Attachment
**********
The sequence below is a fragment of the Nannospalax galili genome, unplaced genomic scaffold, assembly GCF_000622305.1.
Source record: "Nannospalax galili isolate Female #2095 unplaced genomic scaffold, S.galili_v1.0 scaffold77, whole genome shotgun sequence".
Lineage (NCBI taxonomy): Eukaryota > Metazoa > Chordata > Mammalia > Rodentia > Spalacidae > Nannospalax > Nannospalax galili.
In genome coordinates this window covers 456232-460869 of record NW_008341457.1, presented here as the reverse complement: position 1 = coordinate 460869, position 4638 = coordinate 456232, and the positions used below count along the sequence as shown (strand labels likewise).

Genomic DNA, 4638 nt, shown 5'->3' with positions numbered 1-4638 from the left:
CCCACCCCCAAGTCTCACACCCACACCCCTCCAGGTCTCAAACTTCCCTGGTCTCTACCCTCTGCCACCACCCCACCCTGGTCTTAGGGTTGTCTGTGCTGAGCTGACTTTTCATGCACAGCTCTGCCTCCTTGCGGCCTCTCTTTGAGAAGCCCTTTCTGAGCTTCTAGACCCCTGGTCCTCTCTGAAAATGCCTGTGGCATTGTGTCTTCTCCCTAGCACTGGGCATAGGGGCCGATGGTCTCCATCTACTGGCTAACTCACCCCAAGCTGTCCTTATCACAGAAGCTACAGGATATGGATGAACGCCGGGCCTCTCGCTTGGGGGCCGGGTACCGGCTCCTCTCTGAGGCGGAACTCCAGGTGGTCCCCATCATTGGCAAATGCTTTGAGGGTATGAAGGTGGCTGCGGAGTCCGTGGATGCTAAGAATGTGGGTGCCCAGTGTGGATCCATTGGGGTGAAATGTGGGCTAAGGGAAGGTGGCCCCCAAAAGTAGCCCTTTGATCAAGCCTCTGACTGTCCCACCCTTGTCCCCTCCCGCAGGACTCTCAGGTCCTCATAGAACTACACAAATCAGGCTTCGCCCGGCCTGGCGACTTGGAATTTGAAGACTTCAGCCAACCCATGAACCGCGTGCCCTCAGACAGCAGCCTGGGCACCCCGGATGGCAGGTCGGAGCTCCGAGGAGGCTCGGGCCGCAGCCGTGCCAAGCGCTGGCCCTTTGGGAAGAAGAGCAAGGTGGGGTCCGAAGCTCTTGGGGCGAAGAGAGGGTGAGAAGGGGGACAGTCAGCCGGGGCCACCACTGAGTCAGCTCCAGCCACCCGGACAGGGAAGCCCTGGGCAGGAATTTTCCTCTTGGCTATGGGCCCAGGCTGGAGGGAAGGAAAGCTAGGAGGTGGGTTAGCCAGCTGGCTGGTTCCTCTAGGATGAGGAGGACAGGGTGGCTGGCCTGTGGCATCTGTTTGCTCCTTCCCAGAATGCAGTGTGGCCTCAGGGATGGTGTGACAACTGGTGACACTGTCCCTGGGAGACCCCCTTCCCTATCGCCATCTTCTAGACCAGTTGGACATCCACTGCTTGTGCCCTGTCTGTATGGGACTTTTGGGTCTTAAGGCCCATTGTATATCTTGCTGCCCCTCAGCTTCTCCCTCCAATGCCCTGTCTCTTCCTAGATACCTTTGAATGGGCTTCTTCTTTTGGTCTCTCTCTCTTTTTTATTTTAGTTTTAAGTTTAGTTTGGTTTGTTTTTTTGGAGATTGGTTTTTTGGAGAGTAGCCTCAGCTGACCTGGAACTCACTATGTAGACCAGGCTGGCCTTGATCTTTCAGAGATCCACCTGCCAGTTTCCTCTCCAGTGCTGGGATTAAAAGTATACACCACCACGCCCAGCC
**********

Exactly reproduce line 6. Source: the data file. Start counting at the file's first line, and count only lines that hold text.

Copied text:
CCCACCCCCAAGTCTCACACCCACACCCCTCCAGGTCTCAAACTTCCCTGGTCTCTACCCTCTGCCACCACCCCACCCTGGTCTTAGGGTTGTCTGTGCTGAGCTGACTTTTCATGCACAGCTCTGCCTCCTTGCGGCCTCTCTTTGAGAAGCCCTTTCTGAGCTTCTAGACCCCTGGTCCTCTCTGAAAATGCCTGTGGCATTGTGTCTTCTCCCTAGCACTGGGCATAGGGGCCGATGGTCTCCATCTACTGGCTAACTCACCCCAAGCTGTCCTTATCACAGAAGCTACAGGATATGGATGAACGCCGGGCCTCTCGCTTGGGGGCCGGGTACCGGCTCCTCTCTGAGGCGGAACTCCAGGTGGTCCCCATCATTGGCAAATGCTTTGAGGGTATGAAGGTGGCTGCGGAGTCCGTGGATGCTAAGAATGTGGGTGCCCAGTGTGGATCCATTGGGGTGAAATGTGGGCTAAGGGAAGGTGGCCCCCAAAAGTAGCCCTTTGATCAAGCCTCTGACTGTCCCACCCTTGTCCCCTCCCGCAGGACTCTCAGGTCCTCATAGAACTACACAAATCAGGCTTCGCCCGGCCTGGCGACTTGGAATTTGAAGACTTCAGCCAACCCATGAACCGCGTGCCCTCAGACAGCAGCCTGGGCACCCCGGATGGCAGGTCGGAGCTCCGAGGAGGCTCGGGCCGCAGCCGTGCCAAGCGCTGGCCCTTTGGGAAGAAGAGCAAGGTGGGGTCCGAAGCTCTTGGGGCGAAGAGAGGGTGAGAAGGGGGACAGTCAGCCGGGGCCACCACTGAGTCAGCTCCAGCCACCCGGACAGGGAAGCCCTGGGCAGGAATTTTCCTCTTGGCTATGGGCCCAGGCTGGAGGGAAGGAAAGCTAGGAGGTGGGTTAGCCAGCTGGCTGGTTCCTCTAGGATGAGGAGGACAGGGTGGCTGGCCTGTGGCATCTGTTTGCTCCTTCCCAGAATGCAGTGTGGCCTCAGGGATGGTGTGACAACTGGTGACACTGTCCCTGGGAGACCCCCTTCCCTATCGCCATCTTCTAGACCAGTTGGACATCCACTGCTTGTGCCCTGTCTGTATGGGACTTTTGGGTCTTAAGGCCCATTGTATATCTTGCTGCCCCTCAGCTTCTCCCTCCAATGCCCTGTCTCTTCCTAGATACCTTTGAATGGGCTTCTTCTTTTGGTCTCTCTCTCTTTTTTATTTTAGTTTTAAGTTTAGTTTGGTTTGTTTTTTTGGAGATTGGTTTTTTGGAGAGTAGCCTCAGCTGACCTGGAACTCACTATGTAGACCAGGCTGGCCTTGATCTTTCAGAGATCCACCTGCCAGTTTCCTCTCCAGTGCTGGGATTAAAAGTATACACCACCACGCCCAGCC